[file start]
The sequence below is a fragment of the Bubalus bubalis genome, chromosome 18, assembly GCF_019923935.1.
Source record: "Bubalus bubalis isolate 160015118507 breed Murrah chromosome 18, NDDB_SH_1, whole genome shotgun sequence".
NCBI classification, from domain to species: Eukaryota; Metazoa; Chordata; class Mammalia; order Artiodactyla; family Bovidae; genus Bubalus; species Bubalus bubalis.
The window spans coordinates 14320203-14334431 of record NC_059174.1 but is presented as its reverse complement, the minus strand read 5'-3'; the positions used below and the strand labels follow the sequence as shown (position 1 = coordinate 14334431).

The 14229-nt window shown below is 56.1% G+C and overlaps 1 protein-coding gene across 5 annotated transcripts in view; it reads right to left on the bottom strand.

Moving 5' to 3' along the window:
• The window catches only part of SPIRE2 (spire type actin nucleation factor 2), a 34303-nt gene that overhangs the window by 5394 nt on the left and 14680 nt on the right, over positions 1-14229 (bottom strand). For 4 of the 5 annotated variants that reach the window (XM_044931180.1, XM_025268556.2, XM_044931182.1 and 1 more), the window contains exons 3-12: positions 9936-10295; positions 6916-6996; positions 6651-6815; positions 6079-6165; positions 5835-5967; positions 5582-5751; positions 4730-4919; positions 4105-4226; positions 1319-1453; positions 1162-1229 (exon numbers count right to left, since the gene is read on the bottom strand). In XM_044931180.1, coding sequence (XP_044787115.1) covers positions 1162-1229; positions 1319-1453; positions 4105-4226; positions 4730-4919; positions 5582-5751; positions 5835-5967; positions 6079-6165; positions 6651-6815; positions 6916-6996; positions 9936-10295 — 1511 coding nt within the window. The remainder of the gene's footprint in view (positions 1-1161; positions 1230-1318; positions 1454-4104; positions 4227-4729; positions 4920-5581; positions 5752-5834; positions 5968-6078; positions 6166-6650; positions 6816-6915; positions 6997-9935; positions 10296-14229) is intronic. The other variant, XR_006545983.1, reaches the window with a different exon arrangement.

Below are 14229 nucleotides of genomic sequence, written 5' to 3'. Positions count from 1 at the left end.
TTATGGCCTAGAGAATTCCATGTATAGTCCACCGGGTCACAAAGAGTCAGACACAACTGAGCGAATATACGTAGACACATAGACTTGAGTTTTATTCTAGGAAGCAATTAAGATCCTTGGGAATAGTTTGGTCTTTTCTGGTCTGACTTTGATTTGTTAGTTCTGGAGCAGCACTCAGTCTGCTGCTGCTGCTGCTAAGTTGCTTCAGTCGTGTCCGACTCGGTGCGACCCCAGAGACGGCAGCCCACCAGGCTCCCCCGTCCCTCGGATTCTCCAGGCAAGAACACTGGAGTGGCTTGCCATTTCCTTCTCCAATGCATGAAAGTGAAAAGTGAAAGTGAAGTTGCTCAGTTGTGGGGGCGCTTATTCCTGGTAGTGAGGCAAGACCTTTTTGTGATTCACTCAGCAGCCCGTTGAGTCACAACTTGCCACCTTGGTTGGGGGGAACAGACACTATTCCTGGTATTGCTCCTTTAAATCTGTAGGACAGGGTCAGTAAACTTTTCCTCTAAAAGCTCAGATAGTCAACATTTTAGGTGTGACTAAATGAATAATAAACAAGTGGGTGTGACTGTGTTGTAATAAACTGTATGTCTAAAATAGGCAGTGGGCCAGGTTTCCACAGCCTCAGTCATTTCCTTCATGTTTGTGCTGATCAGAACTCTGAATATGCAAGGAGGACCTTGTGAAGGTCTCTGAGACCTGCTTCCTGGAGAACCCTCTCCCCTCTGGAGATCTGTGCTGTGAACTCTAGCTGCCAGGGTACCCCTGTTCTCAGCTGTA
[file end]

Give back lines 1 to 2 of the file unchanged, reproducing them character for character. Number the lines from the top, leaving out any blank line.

The sequence below is a fragment of the Bubalus bubalis genome, chromosome 18, assembly GCF_019923935.1.
Source record: "Bubalus bubalis isolate 160015118507 breed Murrah chromosome 18, NDDB_SH_1, whole genome shotgun sequence".